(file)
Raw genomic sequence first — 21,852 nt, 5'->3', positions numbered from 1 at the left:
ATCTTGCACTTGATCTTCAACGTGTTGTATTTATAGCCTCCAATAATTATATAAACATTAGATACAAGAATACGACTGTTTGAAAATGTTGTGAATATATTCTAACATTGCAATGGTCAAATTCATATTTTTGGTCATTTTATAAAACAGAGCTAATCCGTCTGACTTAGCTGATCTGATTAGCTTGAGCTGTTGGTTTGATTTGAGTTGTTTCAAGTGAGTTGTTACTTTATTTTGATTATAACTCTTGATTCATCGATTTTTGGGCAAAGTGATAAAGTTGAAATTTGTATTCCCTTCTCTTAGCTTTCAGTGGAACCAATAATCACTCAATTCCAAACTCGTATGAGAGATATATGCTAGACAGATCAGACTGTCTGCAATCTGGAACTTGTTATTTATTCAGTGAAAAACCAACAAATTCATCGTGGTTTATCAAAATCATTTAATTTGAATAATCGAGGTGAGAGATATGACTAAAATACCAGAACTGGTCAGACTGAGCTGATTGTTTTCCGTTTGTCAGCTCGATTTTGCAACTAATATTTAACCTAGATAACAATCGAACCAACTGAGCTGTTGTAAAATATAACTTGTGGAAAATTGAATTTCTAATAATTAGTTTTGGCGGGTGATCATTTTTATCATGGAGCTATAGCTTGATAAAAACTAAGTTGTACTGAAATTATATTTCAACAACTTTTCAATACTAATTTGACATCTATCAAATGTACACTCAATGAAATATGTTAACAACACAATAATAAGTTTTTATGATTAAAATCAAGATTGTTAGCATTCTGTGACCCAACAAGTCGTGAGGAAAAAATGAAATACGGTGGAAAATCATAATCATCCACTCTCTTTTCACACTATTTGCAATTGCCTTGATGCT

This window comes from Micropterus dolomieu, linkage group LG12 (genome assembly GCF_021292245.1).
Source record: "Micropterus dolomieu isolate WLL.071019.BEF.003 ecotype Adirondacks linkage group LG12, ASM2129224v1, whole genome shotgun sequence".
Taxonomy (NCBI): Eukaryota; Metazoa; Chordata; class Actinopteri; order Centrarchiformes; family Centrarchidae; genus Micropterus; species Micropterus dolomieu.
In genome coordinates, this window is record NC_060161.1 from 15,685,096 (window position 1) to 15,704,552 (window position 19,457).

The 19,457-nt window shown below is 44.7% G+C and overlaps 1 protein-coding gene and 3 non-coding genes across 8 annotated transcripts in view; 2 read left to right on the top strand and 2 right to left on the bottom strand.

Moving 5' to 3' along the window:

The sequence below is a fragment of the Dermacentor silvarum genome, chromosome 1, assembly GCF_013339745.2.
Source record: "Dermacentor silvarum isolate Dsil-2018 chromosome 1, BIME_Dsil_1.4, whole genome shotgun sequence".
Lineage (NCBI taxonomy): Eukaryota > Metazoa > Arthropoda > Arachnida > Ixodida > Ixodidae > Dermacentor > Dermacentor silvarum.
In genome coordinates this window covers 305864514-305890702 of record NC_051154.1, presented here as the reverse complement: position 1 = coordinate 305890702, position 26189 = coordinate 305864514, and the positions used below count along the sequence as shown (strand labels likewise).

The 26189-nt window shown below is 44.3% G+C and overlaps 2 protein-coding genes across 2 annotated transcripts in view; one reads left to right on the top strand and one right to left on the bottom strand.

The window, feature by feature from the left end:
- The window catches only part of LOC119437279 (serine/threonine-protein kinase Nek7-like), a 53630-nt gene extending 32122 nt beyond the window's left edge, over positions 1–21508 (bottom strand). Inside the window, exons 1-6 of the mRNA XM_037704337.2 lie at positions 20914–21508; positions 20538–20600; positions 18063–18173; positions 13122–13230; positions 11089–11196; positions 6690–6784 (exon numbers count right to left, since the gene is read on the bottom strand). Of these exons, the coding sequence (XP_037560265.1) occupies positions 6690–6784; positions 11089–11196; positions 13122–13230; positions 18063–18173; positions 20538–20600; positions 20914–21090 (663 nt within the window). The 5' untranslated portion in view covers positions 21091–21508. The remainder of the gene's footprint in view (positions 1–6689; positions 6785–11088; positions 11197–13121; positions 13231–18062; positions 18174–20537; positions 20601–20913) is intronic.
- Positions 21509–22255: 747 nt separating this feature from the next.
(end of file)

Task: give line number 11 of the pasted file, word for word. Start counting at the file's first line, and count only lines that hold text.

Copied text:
Lineage (NCBI taxonomy): Eukaryota > Metazoa > Arthropoda > Arachnida > Ixodida > Ixodidae > Dermacentor > Dermacentor silvarum.